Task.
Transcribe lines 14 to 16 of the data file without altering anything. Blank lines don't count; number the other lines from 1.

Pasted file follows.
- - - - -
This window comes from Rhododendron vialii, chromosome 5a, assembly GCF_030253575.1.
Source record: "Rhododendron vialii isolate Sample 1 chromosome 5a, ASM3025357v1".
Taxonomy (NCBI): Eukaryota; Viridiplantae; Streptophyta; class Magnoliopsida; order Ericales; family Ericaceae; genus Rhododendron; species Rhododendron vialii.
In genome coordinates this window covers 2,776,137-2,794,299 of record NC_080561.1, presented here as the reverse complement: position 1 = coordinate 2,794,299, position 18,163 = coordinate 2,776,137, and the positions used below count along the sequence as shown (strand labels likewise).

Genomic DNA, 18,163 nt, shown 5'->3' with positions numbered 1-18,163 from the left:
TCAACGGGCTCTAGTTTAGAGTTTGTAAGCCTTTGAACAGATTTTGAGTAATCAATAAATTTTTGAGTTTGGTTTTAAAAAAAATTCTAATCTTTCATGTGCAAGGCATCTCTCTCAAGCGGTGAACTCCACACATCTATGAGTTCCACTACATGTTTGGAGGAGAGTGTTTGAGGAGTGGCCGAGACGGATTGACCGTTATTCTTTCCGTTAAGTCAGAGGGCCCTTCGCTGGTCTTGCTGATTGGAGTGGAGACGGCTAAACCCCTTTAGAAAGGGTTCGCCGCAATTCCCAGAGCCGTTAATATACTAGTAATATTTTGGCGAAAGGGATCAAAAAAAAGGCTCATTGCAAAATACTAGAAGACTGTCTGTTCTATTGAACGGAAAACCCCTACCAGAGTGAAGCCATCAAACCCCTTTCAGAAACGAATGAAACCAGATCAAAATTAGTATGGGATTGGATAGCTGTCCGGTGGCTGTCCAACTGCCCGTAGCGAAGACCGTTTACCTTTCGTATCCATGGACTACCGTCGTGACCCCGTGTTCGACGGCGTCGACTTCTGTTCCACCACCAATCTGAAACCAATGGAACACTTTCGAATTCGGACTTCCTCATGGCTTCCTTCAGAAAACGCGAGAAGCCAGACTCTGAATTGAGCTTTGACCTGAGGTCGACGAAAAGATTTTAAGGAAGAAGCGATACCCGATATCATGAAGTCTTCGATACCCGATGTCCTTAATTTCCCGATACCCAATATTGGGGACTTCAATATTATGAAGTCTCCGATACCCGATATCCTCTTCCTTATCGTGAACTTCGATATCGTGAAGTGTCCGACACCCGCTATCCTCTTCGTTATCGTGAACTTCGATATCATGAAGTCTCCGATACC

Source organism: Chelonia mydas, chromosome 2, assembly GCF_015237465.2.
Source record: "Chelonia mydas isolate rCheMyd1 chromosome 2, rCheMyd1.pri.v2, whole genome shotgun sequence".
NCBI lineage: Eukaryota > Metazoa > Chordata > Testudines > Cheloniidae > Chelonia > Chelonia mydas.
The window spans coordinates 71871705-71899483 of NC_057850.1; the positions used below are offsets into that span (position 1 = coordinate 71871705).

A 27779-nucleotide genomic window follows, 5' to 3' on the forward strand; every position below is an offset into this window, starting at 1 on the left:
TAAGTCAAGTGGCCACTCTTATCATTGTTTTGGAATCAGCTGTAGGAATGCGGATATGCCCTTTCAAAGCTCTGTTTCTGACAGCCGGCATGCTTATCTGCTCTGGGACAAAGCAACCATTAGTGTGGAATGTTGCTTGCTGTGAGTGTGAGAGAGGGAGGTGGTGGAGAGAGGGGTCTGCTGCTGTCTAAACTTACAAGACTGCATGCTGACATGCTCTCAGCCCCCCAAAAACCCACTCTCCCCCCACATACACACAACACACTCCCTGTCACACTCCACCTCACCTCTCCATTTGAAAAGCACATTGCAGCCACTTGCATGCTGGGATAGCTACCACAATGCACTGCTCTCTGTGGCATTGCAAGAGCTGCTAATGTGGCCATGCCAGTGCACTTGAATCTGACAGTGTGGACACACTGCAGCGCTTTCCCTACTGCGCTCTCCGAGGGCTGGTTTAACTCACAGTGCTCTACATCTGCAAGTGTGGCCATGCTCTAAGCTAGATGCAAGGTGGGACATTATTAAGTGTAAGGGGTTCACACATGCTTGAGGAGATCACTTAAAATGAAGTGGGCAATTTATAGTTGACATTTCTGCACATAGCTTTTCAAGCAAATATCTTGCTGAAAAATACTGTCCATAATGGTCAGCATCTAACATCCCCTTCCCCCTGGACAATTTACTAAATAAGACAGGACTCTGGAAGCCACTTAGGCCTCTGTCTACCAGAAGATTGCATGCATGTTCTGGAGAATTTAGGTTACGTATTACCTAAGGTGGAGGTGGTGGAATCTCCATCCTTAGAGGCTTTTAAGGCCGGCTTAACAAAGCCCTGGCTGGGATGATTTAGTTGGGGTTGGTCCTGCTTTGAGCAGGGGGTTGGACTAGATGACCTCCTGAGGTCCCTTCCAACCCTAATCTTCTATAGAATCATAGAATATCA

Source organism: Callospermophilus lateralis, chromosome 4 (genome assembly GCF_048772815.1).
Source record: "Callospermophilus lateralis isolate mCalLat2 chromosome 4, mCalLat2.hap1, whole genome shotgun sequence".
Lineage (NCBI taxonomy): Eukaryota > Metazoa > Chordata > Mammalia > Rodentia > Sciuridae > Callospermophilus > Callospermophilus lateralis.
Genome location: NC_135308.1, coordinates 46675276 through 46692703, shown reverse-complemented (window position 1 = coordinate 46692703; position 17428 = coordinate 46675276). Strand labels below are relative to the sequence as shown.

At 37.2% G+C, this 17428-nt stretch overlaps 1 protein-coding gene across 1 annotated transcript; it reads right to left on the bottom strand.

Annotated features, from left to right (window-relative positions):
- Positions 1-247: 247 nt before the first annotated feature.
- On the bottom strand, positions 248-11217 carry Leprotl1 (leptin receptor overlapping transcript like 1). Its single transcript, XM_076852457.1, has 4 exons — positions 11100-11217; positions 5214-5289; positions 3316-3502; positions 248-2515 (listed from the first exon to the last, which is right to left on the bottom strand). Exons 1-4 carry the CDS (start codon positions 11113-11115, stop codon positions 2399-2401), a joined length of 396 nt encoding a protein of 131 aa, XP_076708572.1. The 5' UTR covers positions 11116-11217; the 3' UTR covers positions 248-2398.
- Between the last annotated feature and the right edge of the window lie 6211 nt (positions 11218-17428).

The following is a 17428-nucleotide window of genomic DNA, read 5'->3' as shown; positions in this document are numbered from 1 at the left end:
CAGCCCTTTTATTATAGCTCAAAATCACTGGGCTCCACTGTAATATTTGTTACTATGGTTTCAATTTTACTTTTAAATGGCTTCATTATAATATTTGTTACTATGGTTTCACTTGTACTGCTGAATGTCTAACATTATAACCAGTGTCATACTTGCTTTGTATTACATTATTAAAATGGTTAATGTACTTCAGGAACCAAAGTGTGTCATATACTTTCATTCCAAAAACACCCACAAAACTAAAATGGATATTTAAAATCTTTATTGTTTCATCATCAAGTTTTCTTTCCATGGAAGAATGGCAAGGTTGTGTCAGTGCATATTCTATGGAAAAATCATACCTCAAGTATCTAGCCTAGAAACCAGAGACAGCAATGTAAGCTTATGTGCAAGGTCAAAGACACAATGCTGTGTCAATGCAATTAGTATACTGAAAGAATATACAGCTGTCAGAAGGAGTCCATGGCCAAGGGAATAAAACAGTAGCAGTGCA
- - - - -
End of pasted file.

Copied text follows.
Source record: "Callospermophilus lateralis isolate mCalLat2 chromosome 4, mCalLat2.hap1, whole genome shotgun sequence".
Lineage (NCBI taxonomy): Eukaryota > Metazoa > Chordata > Mammalia > Rodentia > Sciuridae > Callospermophilus > Callospermophilus lateralis.
Genome location: NC_135308.1, coordinates 46675276 through 46692703, shown reverse-complemented (window position 1 = coordinate 46692703; position 17428 = coordinate 46675276). Strand labels below are relative to the sequence as shown.